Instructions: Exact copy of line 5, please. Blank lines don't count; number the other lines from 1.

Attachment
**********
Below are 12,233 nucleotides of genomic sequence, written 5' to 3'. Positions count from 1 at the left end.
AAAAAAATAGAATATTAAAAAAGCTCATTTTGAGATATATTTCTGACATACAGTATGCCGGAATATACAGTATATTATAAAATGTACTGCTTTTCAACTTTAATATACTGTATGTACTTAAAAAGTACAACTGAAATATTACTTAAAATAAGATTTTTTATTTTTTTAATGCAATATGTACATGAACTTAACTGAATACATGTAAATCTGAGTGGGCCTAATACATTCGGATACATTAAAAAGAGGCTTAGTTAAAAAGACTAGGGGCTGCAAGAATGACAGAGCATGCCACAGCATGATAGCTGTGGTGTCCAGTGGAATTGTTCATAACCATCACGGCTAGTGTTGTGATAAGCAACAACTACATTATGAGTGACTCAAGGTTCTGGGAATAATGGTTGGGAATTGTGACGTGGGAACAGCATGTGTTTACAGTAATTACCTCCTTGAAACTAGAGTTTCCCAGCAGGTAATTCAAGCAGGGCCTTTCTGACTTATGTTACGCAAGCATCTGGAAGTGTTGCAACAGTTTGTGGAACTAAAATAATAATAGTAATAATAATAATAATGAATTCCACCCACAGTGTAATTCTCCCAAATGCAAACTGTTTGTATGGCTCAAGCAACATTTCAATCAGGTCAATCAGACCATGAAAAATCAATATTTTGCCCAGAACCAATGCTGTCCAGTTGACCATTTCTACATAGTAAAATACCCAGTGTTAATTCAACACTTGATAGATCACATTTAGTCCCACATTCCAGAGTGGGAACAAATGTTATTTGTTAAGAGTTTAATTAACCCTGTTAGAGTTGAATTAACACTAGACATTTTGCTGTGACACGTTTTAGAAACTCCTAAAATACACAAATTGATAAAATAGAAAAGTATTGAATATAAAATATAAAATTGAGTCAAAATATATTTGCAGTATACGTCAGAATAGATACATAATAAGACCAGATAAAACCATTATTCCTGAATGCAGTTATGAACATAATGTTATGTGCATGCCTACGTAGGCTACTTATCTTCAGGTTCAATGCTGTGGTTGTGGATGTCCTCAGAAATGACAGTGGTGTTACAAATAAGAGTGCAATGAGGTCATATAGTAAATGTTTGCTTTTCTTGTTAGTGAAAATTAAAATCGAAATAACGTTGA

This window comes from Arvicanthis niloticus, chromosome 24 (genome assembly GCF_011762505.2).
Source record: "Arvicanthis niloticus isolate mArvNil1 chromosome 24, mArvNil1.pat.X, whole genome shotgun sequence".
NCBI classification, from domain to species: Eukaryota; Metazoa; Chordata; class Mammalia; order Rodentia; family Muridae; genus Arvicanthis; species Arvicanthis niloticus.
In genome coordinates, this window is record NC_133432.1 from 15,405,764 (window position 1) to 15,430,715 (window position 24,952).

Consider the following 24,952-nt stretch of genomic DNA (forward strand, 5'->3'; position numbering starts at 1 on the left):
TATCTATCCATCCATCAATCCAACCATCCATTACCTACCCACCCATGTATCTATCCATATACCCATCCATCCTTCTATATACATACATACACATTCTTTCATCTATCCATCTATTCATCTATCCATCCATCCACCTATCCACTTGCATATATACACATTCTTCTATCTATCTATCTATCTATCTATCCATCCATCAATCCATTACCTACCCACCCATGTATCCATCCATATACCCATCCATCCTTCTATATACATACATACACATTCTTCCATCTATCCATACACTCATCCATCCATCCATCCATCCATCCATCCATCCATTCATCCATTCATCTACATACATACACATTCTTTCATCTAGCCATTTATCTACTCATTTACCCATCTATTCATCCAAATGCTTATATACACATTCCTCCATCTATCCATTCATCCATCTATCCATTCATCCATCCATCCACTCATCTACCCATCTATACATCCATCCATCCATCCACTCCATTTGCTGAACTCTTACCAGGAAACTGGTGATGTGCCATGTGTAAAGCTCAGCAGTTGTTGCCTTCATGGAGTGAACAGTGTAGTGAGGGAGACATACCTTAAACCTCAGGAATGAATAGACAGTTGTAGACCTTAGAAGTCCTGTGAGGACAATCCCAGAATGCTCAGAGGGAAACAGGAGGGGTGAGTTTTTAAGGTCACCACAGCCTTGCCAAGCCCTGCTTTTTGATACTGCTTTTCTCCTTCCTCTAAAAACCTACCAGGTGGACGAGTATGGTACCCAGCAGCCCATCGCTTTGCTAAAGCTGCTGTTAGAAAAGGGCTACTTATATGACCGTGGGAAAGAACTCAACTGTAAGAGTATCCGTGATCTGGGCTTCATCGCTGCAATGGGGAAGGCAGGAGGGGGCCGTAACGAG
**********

NCBI classification, from domain to species: Eukaryota; Metazoa; Chordata; class Mammalia; order Rodentia; family Muridae; genus Arvicanthis; species Arvicanthis niloticus.